Syncretism Breeds Pharisees

 

Syncretism Breeds Pharisees

(You May Be "Syncretized" ... and not know it)

by Phil Miglioratti • The Reimagine.Network

 

WHY?

...am I concerned about this issue?

 

I was introduced to syncretism in a seminary class on "missions." It was described as a problem missionaries must confront in order to deliver a pure theology of the Gospel on the mission field (read: foreign countries). 

 

Syncretism, "the fusion of different forms of belief or practice" (Webster), inevitably results, according to the Evangelical Dictionary of World Missions, in “the replacement or the dilution of the essential truths of the gospel through the incorporation of non-Christian elements” (Moreau 2000; quoted by Larry Owens for Missio Nexus).

 

The danger is when individuals, as well as cultures, come to faith, believe in Christ, they invariably add elements of their current faith system and/or worldview to their understanding of biblical Christianity. This can lead to the acceptance of cultural traditions that are not Christ-centered, religious rituals that are actually idolatrous, and/or theological viewpoints that are simply unbiblical. This was an important eye-opening concern I had not been exposed to in my discipleship process. I immediately began to watch for it in missions-related contexts.

 

But I now realize I had assumed (and was not taught otherwise) that "heathen" nations or people groups were the only ones susceptible to this error. I had failed to consider western nations to also be susceptible, including the United States of America. And also American denominations. As well as the tens of thousands of congregations similar to the ones that helped me grow up in my faith; the ones I most closely relate to now.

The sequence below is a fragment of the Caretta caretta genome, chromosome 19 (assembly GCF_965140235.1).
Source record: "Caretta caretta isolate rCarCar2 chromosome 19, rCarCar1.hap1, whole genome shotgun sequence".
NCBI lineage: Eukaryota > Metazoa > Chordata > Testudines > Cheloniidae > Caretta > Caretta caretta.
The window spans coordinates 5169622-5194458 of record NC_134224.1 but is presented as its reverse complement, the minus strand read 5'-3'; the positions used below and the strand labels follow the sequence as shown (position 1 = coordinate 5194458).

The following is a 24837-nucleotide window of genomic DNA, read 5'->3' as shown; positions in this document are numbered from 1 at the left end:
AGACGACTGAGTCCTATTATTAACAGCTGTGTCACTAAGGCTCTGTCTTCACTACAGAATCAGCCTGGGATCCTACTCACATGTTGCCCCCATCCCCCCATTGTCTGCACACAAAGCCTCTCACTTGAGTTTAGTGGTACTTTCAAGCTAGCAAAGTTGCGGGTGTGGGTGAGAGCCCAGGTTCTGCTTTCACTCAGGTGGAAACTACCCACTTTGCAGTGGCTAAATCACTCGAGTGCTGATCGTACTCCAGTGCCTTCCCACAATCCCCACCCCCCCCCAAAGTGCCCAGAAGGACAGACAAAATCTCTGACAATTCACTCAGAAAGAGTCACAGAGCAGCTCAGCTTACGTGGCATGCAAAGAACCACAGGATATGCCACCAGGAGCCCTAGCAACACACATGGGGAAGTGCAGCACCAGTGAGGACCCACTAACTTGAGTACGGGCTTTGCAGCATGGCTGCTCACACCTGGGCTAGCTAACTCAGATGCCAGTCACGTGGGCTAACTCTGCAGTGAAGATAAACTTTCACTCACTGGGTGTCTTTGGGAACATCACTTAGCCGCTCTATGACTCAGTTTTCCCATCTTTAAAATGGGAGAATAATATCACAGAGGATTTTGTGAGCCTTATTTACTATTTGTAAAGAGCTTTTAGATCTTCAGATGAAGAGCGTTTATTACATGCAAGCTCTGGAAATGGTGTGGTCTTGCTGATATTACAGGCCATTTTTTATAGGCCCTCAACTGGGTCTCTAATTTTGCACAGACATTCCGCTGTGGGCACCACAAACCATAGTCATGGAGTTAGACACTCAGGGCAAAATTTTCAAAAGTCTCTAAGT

WHAT?

...does syncretism look like?

 

Syncretism is the "combination or fusion of two or more  different forms of belief or practice."

 

"The ancient Greeks mainly used the term synkrētismos to describe the joining together of Greeks in opposition to a common enemy. In the early 17th century, English speakers adopted the term in the anglicized form syncretism to refer to the union of different religious beliefs. 

 

Their religion, Mexican syncretism, worships the forces of nature, the animals of the jungle, and the planets in the sky.— Pilar Guzman, Travel + Leisure, 9 Nov. 2021

 

"To understand the Day of the Dead, Ramírez-Oropeza told me, you must appreciate two concepts. The first is syncretism, the merging of two traditions into a new one." — Steve Padilla, Los Angeles Times, 28 Oct. 2021

 

Cultural Syncretism: